Mr. Pozsgay did not elaborate on the party’s new path, but details of the nature of the renamed party and its prospective leadership were disclosed by an official close to Rezso Nyers, the party President. Elections Ahead

The official said in an interview that by this morning, a majority of the more than 1,200 delegates to the congress had agreed on the new party structure, the leaders to be elected and the program to be adopted before the congress ends Sunday or Monday.

The official said Mr. Nyers would be chosen as party president. Mr. Pozsgay and Prime Minister Miklos Nemeth, another member of the presidency, are to be named vice presidents, and it is possible that a Politburo member, Pal Vastagh, will be elected to that same rank.

The post of General Secretary, now held by Karoly Grosz, is to be abolished. Instead, the lesser position of National Secretary is to be created. Jeno Kovacs, now a Central Committee secretary, has been chosen to fill the office, which is to manage the day-by-day work of the party.

Dispensing with the traditional Politburo and Central Committee, the new party is to be guided by a presidium of 15 to 21 members and a national committee of about 150.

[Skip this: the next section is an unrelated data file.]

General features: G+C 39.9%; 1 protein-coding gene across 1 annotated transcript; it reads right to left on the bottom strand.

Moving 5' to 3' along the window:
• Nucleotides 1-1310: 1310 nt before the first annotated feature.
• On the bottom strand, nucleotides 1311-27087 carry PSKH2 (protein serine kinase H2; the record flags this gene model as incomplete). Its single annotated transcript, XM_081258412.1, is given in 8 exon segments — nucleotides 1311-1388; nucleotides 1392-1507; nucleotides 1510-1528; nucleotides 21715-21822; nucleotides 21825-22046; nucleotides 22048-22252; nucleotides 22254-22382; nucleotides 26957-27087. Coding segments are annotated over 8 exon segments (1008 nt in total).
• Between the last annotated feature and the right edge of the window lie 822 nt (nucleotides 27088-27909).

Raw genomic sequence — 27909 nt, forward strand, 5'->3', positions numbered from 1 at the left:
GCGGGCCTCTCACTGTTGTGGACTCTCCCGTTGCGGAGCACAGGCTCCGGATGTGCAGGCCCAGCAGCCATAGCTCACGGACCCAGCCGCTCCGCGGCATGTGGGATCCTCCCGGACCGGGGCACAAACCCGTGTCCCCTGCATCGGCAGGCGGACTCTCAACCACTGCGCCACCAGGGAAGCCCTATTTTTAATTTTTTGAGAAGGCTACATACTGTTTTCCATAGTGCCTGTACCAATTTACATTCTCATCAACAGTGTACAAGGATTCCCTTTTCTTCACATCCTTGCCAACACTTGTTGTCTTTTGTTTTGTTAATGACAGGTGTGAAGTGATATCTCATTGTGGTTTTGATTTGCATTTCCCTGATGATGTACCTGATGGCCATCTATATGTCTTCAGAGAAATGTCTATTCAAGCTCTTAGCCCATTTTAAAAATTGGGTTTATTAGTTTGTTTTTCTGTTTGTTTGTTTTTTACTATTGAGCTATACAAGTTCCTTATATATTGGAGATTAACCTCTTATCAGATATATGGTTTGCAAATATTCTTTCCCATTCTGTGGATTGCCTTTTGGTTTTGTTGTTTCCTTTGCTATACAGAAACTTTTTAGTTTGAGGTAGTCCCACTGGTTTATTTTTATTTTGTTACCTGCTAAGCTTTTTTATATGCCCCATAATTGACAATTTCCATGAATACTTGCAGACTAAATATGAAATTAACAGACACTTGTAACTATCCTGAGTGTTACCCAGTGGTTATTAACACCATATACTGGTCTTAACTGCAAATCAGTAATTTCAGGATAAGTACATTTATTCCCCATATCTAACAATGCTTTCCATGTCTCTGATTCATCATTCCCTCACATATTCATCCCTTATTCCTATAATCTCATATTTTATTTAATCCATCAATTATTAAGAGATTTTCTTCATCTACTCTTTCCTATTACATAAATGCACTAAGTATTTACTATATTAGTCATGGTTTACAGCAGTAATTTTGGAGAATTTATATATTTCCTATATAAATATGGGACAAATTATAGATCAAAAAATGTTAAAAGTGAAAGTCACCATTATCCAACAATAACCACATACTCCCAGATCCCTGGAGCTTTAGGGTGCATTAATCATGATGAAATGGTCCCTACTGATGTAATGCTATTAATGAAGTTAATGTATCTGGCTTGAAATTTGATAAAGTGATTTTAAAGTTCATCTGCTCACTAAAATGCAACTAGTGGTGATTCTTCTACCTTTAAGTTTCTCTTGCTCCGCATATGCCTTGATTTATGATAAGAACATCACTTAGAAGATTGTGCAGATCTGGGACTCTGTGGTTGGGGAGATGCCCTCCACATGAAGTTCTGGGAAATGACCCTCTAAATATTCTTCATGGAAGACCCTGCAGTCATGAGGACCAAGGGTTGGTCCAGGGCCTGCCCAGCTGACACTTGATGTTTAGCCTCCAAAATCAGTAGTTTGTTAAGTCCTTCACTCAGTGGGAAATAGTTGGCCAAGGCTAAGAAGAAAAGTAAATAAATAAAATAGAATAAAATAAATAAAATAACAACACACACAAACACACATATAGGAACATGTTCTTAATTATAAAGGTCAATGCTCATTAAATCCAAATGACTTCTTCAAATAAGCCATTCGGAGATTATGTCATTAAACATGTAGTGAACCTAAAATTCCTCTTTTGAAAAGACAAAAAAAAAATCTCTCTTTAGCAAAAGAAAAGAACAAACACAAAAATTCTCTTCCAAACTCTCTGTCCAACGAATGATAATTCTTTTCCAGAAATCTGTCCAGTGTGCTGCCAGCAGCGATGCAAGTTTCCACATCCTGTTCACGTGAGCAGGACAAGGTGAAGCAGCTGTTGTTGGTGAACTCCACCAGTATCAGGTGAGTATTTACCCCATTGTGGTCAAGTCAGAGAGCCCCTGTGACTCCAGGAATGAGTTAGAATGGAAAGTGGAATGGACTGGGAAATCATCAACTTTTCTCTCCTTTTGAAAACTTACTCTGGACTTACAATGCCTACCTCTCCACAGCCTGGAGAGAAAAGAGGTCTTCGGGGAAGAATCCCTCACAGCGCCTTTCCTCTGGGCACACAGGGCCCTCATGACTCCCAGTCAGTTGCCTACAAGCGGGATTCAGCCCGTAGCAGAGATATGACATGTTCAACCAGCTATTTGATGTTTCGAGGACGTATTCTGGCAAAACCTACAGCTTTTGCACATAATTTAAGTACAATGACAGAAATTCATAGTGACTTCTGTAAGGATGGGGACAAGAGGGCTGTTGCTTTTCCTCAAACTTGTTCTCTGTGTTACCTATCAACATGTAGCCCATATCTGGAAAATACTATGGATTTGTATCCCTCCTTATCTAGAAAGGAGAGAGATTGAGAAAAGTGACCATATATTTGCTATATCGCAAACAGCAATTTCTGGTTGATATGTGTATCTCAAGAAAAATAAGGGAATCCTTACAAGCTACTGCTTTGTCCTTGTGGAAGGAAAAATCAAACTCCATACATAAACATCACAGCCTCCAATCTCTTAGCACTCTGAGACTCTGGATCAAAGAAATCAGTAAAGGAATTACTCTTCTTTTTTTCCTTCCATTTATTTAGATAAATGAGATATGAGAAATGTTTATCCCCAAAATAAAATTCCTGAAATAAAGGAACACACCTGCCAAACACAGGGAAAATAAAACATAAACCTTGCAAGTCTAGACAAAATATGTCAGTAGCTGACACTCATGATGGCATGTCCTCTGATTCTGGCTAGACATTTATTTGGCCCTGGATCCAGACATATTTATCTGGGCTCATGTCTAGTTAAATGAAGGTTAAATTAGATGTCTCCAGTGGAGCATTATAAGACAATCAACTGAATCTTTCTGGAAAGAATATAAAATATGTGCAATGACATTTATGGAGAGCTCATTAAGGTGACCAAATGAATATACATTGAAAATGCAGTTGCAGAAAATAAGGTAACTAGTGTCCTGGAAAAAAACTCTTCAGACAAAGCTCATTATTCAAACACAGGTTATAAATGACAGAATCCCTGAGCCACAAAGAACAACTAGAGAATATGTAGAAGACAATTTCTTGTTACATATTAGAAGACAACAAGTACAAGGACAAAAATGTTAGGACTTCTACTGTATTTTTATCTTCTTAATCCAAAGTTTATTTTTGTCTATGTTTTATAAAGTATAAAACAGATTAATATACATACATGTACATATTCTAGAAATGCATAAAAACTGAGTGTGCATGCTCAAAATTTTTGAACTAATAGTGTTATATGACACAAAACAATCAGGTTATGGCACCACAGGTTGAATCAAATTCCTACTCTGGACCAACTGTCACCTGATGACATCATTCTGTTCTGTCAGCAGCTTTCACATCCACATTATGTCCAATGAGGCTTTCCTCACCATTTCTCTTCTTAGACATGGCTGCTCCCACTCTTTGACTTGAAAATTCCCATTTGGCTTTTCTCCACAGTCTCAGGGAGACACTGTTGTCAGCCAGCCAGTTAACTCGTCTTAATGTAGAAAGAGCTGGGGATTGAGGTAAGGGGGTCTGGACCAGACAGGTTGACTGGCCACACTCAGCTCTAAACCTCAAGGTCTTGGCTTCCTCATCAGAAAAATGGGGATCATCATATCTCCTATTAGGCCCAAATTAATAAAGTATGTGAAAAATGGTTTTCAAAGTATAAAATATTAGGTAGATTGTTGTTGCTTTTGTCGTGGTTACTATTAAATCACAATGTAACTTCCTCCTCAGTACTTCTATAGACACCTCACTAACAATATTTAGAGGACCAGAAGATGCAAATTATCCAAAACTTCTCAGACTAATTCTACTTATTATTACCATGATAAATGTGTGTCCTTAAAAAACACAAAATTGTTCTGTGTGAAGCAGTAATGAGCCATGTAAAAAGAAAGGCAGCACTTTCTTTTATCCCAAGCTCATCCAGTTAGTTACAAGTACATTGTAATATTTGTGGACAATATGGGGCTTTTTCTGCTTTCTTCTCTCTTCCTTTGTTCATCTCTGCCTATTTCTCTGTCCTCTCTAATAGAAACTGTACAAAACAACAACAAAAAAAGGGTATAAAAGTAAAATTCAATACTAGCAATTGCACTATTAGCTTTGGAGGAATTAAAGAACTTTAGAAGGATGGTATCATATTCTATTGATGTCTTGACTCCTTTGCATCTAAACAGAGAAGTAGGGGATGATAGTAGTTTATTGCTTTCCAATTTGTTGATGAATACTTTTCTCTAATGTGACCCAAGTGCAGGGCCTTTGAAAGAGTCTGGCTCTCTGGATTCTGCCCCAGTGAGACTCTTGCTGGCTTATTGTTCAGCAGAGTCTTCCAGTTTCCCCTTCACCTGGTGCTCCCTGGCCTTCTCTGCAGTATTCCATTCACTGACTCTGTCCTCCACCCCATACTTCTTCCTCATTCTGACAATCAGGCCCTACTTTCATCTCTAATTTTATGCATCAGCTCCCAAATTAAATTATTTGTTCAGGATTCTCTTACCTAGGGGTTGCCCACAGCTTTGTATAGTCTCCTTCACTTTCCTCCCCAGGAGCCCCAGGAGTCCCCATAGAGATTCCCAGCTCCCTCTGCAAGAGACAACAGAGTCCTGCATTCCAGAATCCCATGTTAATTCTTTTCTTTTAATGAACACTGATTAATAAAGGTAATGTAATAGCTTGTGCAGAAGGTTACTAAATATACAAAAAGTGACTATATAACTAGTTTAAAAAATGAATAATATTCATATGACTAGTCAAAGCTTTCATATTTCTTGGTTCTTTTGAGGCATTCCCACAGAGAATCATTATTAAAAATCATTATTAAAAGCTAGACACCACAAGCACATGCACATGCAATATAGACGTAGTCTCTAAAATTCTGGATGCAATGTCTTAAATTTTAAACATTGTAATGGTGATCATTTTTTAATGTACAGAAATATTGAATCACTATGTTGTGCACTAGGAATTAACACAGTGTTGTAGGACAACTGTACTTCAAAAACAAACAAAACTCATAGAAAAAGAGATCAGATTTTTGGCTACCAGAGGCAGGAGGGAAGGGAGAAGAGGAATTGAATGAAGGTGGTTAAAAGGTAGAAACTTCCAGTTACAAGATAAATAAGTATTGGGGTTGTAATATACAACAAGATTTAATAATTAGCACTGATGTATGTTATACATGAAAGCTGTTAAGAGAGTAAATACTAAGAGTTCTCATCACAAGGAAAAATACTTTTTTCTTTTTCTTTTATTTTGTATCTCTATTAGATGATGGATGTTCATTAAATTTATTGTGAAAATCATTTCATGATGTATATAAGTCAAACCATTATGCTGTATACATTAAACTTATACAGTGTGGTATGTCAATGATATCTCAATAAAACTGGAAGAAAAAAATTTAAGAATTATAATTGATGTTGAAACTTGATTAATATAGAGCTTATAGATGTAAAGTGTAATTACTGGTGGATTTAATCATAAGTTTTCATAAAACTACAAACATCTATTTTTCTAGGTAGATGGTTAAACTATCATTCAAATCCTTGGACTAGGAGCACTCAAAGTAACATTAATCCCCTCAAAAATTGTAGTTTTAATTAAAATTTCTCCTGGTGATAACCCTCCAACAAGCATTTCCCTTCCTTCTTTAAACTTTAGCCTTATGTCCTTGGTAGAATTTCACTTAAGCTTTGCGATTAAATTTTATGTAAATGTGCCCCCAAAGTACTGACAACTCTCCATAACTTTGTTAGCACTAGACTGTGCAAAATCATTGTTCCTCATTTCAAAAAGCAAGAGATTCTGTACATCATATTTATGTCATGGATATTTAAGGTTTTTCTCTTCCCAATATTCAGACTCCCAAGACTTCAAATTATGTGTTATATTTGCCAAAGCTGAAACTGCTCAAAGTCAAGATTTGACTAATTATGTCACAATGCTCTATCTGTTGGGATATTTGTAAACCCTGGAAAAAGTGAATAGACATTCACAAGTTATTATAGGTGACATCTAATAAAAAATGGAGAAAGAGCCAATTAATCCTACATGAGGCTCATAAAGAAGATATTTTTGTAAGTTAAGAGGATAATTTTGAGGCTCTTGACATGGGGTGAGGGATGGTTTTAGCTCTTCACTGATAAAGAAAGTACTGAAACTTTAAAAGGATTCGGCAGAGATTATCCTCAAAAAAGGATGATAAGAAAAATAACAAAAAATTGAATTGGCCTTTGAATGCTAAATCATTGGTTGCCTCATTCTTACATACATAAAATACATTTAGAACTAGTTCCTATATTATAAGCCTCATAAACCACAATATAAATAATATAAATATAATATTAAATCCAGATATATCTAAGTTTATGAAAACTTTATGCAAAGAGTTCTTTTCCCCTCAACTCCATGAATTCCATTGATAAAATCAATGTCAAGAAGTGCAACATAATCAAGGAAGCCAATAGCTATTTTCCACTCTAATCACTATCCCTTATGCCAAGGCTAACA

Contrary to Communist practice, the national committee will not be chosen by the party congress, as the Central Committee is, but through balloting by all party members, a bow to greater democracy. Central Committee secretaries, the party’s equivalent of government ministers, are to be replaced by presidium members assigned to specific tasks.

Faced with severe economic problems and declining popularity, as shown in recent losses in several parliamentary by-elections, the party has gradually introduced liberalizations in recent years, including the scheduling of next year’s multiparty national elections, the country’s first in more than four decades.

Another change came this year when, in an opening to the West, Budapest lifted restrictions along its border with Austria, setting off a mass migration of East Germans through Hungary and on to West Germany. Defection of the Orthodox

The official close to Mr. Nyers said the leadership expects the Communist transformation to prompt as many as a third of the present membership of 725,000 to leave the party.

It is expected that some of those who leave will regroup in a new party. In expectation of such a move, the official said, the party has taken legal steps to secure its hold over such assets as the grandiose party headquarters on the Pest bank of the Danube.